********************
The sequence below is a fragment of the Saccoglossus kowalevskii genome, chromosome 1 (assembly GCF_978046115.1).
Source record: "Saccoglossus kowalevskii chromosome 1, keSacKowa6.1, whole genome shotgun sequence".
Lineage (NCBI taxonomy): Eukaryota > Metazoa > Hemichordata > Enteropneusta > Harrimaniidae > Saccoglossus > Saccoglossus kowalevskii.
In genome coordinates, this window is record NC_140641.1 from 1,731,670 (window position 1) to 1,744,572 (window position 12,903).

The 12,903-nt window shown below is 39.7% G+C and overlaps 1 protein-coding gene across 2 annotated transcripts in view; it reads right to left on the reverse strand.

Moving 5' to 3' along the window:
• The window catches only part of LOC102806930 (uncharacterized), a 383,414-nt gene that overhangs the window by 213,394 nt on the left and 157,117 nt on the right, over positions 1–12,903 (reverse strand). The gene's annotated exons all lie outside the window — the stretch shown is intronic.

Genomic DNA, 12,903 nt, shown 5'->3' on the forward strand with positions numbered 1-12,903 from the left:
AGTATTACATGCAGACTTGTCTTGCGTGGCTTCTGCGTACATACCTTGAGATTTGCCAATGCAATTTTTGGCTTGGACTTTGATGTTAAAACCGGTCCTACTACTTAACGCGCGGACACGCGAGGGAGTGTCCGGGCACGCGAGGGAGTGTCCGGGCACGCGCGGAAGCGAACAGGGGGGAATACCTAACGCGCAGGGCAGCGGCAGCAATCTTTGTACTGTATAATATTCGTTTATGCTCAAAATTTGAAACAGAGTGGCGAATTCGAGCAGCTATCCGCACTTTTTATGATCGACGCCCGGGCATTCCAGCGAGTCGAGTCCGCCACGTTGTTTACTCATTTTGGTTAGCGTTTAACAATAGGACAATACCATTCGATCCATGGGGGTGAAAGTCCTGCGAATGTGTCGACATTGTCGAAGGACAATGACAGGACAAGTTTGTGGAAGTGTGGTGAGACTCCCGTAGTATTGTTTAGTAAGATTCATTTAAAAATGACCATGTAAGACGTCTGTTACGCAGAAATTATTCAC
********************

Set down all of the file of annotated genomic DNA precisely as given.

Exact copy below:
The sequence below is a fragment of the Saccoglossus kowalevskii genome, chromosome 1 (assembly GCF_978046115.1).
Source record: "Saccoglossus kowalevskii chromosome 1, keSacKowa6.1, whole genome shotgun sequence".
Lineage (NCBI taxonomy): Eukaryota > Metazoa > Hemichordata > Enteropneusta > Harrimaniidae > Saccoglossus > Saccoglossus kowalevskii.
In genome coordinates, this window is record NC_140641.1 from 1,731,670 (window position 1) to 1,744,572 (window position 12,903).

The 12,903-nt window shown below is 39.7% G+C and overlaps 1 protein-coding gene across 2 annotated transcripts in view; it reads right to left on the reverse strand.

Moving 5' to 3' along the window:
• The window catches only part of LOC102806930 (uncharacterized), a 383,414-nt gene that overhangs the window by 213,394 nt on the left and 157,117 nt on the right, over positions 1–12,903 (reverse strand). The gene's annotated exons all lie outside the window — the stretch shown is intronic.

Genomic DNA, 12,903 nt, shown 5'->3' on the forward strand with positions numbered 1-12,903 from the left:
AGTATTACATGCAGACTTGTCTTGCGTGGCTTCTGCGTACATACCTTGAGATTTGCCAATGCAATTTTTGGCTTGGACTTTGATGTTAAAACCGGTCCTACTACTTAACGCGCGGACACGCGAGGGAGTGTCCGGGCACGCGAGGGAGTGTCCGGGCACGCGCGGAAGCGAACAGGGGGGAATACCTAACGCGCAGGGCAGCGGCAGCAATCTTTGTACTGTATAATATTCGTTTATGCTCAAAATTTGAAACAGAGTGGCGAATTCGAGCAGCTATCCGCACTTTTTATGATCGACGCCCGGGCATTCCAGCGAGTCGAGTCCGCCACGTTGTTTACTCATTTTGGTTAGCGTTTAACAATAGGACAATACCATTCGATCCATGGGGGTGAAAGTCCTGCGAATGTGTCGACATTGTCGAAGGACAATGACAGGACAAGTTTGTGGAAGTGTGGTGAGACTCCCGTAGTATTGTTTAGTAAGATTCATTTAAAAATGACCATGTAAGACGTCTGTTACGCAGAAATTATTCAC